In June 1943, in the grade of Colonel, I had gone to England from Alaska and was nominally Engineer of V Corps stationed at Bristol. In early 1944, I was made Deputy Chief of Staff, Plans, V Corps, in charge of the coordination of the plan for the amphibious assault on the continent of Europe. At Headquarters V Corps, we constructed a scale model of the Omaha Beach landing area where each stream, highway, road, trail, orchard, fence and building were shown at proper scale and contour. Models were made of all types of landing craft. Major combat commanders studied these to become familiar with the area which they would land their units and to recognize amphibious equipment they had not yet seen. When I landed on Omaha Beach. I felt I knew the area as though I had been there before.
The plan was so complete that each unit knew the day, the hour and the minute as well as the speed it should travel on the ground to reach the embarkation point on time without causing traffic jams at road intersections. This involved the scheduled movement of nearly one-quarter million men and more than 100,000 vehicles.
The staging area in Britain, 15 miles deep and extending from Portsmouth on the south coast of England west 150 miles to Lands End was cordoned off. For two weeks prior to D-Day, milk and mail trucks were the only civilian traffic in and out of the area. No civilians could leave the area.
Only essential military personnel could leave, and then only with special permission. All telephone conversations were monitored, and mail written in the area was not posted until two-weeks after D-Day. Such were the requirements for mounting a military force of 250,000 men for immediate combat on the other side of the English Channel, a distance of nearly 150 miles to Omaha and Utah beaches.
Rehearsals for the landing were held at Slapton Sands in Cornwall on the west coast of England. All U.S. tactical units scheduled for the assault were to rehearse their operations under assumed combat conditions. In these rehearsals, without exception, the command headquarters afloat lost contact with troops ashore.
I had learned from Lord Louis Mountbatten that in every amphibious operation in which he had a part, there was a failure in communications. I therefore proposed to General Gerow, V Corps Commander, that I be permitted to form an Information Team consisting of 23 officers and men.
We would be equipped with four radio transmitters, two command sets with a range of 400 miles to be mounted in DUKWs (Duplex Drive Amphibious Trucks) and two smaller transmitters to be carried in Jeeps. We were to land immediately behind the assault forces, collect information on the progress of the landing and transmit it directly to the command headquarters afloat. The high command would act only on messages from my radio.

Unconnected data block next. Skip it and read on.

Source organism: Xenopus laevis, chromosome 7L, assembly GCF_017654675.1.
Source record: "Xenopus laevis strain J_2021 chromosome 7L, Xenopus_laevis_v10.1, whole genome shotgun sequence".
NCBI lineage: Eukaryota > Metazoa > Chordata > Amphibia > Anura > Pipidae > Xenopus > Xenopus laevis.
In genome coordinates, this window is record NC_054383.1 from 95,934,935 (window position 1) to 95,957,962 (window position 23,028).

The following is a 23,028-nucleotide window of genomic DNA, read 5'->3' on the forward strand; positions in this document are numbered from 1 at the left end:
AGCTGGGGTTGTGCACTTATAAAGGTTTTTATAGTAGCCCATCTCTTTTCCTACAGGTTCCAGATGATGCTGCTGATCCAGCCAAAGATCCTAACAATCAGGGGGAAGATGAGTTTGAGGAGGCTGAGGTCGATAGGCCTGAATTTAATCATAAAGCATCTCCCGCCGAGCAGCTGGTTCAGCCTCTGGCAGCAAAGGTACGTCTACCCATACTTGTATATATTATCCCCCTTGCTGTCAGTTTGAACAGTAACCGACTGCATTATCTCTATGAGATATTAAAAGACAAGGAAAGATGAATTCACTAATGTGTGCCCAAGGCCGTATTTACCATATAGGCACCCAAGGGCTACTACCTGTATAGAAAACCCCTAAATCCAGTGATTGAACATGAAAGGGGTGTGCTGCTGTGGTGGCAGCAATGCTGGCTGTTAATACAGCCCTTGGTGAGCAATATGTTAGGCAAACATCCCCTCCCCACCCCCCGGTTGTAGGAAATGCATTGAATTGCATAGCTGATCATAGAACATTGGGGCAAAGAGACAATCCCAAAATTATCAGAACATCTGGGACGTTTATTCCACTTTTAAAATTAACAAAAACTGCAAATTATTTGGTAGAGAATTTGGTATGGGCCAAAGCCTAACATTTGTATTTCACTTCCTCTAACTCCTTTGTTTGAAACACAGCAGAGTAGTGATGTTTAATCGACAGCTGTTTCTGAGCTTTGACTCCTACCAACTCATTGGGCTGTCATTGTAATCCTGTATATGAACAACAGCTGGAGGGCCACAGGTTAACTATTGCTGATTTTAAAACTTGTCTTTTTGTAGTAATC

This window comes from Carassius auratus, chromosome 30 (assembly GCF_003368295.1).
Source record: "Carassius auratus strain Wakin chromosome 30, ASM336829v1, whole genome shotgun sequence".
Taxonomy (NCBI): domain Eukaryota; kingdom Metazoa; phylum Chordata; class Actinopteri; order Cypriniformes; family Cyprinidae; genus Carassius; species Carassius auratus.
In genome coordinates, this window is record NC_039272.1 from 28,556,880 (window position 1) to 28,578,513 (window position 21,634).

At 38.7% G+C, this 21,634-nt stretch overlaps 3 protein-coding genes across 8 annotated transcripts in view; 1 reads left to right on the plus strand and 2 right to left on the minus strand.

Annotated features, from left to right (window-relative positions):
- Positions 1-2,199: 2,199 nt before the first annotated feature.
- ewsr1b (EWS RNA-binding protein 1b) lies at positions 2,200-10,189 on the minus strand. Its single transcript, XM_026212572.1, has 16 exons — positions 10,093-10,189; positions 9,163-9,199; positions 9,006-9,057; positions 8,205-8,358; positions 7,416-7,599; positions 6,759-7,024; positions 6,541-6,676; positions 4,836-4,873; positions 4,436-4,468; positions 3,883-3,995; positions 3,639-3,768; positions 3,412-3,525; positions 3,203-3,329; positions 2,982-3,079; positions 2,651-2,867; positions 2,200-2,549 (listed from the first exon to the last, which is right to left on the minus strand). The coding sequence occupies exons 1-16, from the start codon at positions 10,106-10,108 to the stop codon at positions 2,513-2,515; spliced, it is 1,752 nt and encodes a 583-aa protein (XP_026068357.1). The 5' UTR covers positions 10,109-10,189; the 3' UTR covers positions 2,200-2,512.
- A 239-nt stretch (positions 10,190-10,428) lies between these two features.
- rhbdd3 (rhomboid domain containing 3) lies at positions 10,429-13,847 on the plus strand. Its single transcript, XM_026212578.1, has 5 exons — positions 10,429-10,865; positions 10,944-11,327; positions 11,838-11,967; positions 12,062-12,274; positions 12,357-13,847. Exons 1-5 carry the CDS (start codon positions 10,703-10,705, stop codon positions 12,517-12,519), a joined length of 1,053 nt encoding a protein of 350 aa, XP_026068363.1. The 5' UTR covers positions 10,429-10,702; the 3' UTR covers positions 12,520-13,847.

My proposal was approved. My personnel were all volunteers, and I trained them as an extracurricular activity. Our two DUKWs would be loaded on two LSTs (Landing Ship Tanks), and the two jeeps would go over on LCTs (Landing Craft Tanks).
I boarded the LST carrying DUKW #1 on 4 June, and we put to sea almost immediately. At midnight, I learned that we turned back to England because of high wind and rough seas. Shortly after daylight, we dropped anchor and at mid-day again put to sea to follow the schedule previously established. Shortly after midnight, I joined my men on our DUKW in the hold of the ship just inboard of the ramp.
Sixteen other DUKWs were aboard the LST. Each carried a 105mm gun. We didn't know it, but within a few hours 14 of these DUKWs would be at the bottom of the sea, swamped by the high waves or sunk by enemy gunfire. Only two reached the beach.
Our LST was dragging its bow anchor due to wind and sea so rough the crew dared not open the bow door. Later the heavy stern anchor was dropped, the bow anchor was lifted, and we swung about with the bow downwind where the door could be safely opened. Each passing swell brought water almost over the sill of the ramp, then lifted the end of the ramp 14 or 15 feet above the water, only to submerge it when the ramp went down.
We drove onto the ramp arid were signaled to disembark. We cleared the ramp at 0400. I was still dirk. We were nearly 3 hours behind schedule and 12 miles from, shore.
Our radio operators, cooped up in a small boxlike cabin, became desperately seasick, but it affected their operations only when they had to go out to vomit into the sea.
To facilitate secure communications, we had prepared a "one-time" code consisting of the letters of the international phonetic alphabet: "Able, Baker, Charlie," etc. Each letter had a special meaning. Copies were given to all headquarters concerned. Other messages would be encoded by machine.
We went on the air on schedule at 0600 and transmitted "Peter Item King", meaning DUKW #1 afloat. Soon we met empty LCTs returning from the direction of the beach. By their numbers we knew they had carried DD-Tanks (Duplex Drive Amphibious Tanks) suspended on canvas caissons which held the tanks ten to twelve feet below the water surface.